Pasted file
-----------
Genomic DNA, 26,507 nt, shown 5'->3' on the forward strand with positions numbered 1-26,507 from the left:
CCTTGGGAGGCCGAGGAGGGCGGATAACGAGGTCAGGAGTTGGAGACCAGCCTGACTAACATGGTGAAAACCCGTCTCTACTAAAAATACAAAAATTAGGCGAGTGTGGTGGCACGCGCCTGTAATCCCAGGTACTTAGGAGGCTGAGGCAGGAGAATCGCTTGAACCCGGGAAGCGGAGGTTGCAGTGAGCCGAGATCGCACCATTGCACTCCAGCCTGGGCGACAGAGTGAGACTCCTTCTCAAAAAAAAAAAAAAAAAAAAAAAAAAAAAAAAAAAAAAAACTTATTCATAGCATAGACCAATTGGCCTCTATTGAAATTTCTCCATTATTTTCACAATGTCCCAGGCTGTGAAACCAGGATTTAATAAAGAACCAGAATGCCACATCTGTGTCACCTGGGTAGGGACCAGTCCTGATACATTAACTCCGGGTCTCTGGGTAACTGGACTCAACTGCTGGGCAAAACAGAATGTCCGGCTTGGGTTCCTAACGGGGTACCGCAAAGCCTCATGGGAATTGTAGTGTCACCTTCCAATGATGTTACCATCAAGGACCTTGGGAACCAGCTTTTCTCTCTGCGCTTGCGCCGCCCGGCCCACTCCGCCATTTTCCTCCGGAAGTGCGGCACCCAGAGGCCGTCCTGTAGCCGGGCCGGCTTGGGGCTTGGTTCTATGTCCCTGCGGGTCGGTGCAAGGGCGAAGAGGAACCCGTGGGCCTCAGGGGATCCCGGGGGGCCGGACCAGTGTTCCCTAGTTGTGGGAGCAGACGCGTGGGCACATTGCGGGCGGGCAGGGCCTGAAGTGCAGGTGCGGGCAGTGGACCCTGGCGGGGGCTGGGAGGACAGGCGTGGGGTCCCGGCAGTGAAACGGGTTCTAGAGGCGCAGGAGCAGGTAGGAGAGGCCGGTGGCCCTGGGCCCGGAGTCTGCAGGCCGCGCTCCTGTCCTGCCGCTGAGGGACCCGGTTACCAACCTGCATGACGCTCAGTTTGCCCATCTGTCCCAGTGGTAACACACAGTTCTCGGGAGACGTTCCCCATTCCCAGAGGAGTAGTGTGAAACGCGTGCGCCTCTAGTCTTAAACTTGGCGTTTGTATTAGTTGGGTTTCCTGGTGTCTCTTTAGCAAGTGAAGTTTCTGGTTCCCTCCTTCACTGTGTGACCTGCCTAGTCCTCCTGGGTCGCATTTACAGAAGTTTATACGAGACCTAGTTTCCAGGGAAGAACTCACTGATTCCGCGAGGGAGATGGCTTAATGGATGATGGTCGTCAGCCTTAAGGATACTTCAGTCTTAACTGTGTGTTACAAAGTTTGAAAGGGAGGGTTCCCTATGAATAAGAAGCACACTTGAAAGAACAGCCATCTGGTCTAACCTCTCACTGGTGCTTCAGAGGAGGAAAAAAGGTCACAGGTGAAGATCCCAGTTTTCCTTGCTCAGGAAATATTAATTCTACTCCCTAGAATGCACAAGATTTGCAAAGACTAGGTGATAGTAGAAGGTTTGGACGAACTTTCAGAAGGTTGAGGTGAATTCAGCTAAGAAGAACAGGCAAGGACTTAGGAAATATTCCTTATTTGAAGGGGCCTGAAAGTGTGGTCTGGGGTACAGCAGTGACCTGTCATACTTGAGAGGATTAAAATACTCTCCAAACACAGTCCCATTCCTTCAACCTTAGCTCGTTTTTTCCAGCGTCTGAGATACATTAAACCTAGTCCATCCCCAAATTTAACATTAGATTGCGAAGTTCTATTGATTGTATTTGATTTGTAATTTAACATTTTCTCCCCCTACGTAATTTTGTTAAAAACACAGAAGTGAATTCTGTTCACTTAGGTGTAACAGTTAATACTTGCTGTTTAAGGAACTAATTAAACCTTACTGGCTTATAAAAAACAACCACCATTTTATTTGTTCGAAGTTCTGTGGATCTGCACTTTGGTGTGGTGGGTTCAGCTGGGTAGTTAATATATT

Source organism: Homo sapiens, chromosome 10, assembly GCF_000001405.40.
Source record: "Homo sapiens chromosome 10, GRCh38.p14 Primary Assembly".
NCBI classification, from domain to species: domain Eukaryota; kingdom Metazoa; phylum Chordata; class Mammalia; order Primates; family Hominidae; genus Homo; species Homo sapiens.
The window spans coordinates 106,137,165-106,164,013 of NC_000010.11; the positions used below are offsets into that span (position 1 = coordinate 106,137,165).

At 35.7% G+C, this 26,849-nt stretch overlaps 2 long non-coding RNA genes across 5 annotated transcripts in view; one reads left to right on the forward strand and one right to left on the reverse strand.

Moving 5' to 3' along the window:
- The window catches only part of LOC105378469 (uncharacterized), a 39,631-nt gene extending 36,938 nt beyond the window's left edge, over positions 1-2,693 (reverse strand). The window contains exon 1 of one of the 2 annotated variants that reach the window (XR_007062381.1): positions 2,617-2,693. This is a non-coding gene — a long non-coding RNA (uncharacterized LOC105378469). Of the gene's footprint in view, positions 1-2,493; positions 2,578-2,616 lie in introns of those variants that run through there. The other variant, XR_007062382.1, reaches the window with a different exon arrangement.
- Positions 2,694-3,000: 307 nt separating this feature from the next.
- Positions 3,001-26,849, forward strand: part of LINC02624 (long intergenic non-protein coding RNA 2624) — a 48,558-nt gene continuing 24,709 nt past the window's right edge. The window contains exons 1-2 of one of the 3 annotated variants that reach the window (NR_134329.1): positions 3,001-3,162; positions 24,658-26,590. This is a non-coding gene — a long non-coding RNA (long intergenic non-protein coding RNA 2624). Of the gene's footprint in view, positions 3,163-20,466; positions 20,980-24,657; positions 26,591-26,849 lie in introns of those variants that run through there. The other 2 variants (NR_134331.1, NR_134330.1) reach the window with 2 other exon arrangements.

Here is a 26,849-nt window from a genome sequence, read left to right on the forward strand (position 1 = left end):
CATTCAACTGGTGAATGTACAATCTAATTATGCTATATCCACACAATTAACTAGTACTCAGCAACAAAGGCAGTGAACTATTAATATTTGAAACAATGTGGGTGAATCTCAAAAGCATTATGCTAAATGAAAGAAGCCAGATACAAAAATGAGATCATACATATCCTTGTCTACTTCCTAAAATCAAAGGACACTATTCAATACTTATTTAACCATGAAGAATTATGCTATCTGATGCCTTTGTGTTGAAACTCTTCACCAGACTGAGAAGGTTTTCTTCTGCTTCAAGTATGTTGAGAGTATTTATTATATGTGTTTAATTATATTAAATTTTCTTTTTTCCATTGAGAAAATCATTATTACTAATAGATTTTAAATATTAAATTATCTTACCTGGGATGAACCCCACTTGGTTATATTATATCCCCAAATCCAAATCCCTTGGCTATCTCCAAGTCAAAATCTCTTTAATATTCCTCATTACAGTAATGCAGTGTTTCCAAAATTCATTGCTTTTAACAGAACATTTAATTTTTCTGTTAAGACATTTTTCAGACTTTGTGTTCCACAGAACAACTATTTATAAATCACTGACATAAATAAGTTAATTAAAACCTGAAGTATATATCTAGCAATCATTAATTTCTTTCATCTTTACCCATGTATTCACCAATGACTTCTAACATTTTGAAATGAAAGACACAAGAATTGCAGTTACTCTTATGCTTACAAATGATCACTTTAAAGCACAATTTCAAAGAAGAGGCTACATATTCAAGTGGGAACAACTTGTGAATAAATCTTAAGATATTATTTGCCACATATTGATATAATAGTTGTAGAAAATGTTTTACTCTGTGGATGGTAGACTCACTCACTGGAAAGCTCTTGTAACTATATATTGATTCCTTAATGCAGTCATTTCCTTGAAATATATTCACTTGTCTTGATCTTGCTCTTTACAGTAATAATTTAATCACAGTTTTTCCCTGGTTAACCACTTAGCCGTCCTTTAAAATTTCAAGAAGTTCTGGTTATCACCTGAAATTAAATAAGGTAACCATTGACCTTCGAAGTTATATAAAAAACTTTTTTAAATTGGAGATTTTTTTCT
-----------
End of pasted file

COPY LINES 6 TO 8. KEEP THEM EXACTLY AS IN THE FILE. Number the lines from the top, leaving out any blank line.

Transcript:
The window spans coordinates 106,137,165-106,164,013 of NC_000010.11; the positions used below are offsets into that span (position 1 = coordinate 106,137,165).

At 35.7% G+C, this 26,849-nt stretch overlaps 2 long non-coding RNA genes across 5 annotated transcripts in view; one reads left to right on the forward strand and one right to left on the reverse strand.

Moving 5' to 3' along the window: